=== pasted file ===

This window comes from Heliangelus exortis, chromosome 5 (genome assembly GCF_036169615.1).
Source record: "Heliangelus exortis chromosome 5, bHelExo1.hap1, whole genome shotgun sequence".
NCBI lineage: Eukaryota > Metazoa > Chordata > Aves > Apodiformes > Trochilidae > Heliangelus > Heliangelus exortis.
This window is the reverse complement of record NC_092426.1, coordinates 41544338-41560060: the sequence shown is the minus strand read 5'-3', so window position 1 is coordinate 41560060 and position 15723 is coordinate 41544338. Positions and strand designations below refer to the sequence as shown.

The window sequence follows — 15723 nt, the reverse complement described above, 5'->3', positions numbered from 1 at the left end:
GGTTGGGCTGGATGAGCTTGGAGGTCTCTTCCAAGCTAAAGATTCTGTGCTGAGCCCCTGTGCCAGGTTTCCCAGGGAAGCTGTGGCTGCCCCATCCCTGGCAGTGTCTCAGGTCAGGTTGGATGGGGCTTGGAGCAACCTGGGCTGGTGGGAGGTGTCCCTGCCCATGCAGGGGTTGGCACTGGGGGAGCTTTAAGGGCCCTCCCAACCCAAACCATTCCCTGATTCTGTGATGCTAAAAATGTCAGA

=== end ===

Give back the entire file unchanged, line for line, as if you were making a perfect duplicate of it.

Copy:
This window comes from Heliangelus exortis, chromosome 5 (genome assembly GCF_036169615.1).
Source record: "Heliangelus exortis chromosome 5, bHelExo1.hap1, whole genome shotgun sequence".
NCBI lineage: Eukaryota > Metazoa > Chordata > Aves > Apodiformes > Trochilidae > Heliangelus > Heliangelus exortis.
This window is the reverse complement of record NC_092426.1, coordinates 41544338-41560060: the sequence shown is the minus strand read 5'-3', so window position 1 is coordinate 41560060 and position 15723 is coordinate 41544338. Positions and strand designations below refer to the sequence as shown.

The window sequence follows — 15723 nt, the reverse complement described above, 5'->3', positions numbered from 1 at the left end:
GGTTGGGCTGGATGAGCTTGGAGGTCTCTTCCAAGCTAAAGATTCTGTGCTGAGCCCCTGTGCCAGGTTTCCCAGGGAAGCTGTGGCTGCCCCATCCCTGGCAGTGTCTCAGGTCAGGTTGGATGGGGCTTGGAGCAACCTGGGCTGGTGGGAGGTGTCCCTGCCCATGCAGGGGTTGGCACTGGGGGAGCTTTAAGGGCCCTCCCAACCCAAACCATTCCCTGATTCTGTGATGCTAAAAATGTCAGA